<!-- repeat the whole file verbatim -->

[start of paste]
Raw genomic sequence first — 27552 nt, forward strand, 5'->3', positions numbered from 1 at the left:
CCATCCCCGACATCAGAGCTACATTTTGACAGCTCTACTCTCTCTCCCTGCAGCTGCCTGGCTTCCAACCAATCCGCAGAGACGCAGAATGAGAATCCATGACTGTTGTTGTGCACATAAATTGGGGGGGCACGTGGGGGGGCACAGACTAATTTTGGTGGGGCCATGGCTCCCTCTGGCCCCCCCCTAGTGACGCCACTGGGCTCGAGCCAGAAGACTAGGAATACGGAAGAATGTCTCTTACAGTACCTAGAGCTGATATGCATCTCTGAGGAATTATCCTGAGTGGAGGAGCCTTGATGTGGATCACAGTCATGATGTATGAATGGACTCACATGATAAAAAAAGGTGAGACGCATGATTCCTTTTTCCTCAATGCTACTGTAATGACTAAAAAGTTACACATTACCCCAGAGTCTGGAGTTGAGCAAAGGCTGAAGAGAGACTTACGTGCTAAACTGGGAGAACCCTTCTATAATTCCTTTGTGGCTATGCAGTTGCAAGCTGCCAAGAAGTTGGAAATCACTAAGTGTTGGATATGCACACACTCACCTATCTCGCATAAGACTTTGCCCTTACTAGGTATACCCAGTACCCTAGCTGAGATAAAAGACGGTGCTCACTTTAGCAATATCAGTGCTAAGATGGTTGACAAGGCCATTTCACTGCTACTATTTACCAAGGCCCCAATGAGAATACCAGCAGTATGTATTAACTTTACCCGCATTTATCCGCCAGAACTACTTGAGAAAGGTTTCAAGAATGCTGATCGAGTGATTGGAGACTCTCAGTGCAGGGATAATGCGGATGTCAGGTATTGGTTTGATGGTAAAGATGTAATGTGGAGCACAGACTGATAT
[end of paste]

Raw genomic sequence first — 27552 nt, forward strand, 5'->3', positions numbered from 1 at the left:
CCATCCCCGACATCAGAGCTACATTTTGACAGCTCTACTCTCTCTCCCTGCAGCTGCCTGGCTTCCAACCAATCCGCAGAGACGCAGAATGAGAATCCATGACTGTTGTTGTGCACATAAATTGGGGGGGCACGTGGGGGGGCACAGACTAATTTTGGTGGGGCCATGGCTCCCTCTGGCCCCCCCCTAGTGACGCCACTGGGCTCGAGCCAGAAGACTAGGAATACGGAAGAATGTCTCTTACAGTACCTAGAGCTGATATGCATCTCTGAGGAATTATCCTGAGTGGAGGAGCCTTGATGTGGATCACAGTCATGATGTATGAATGGACTCACATGATAAAAAAAGGTGAGACGCATGATTCCTTTTTCCTCAATGCTACTGTAATGACTAAAAAGTTACACATTACCCCAGAGTCTGGAGTTGAGCAAAGGCTGAAGAGAGACTTACGTGCTAAACTGGGAGAACCCTTCTATAATTCCTTTGTGGCTATGCAGTTGCAAGCTGCCAAGAAGTTGGAAATCACTAAGTGTTGGATATGCACACACTCACCTATCTCGCATAAGACTTTGCCCTTACTAGGTATACCCAGTACCCTAGCTGAGATAAAAGACGGTGCTCACTTTAGCAATATCAGTGCTAAGATGGTTGACAAGGCCATTTCACTGCTACTATTTACCAAGGCCCCAATGAGAATACCAGCAGTATGTATTAACTTTACCCGCATTTATCCGCCAGAACTACTTGAGAAAGGTTTCAAGAATGCTGATCGAGTGATTGGAGACTCTCAGTGCAGGGATAATGCGGATGTCAGGTATTGGTTTGATGGTAAAGATGTAATGTGGAGCACAGACTGATAT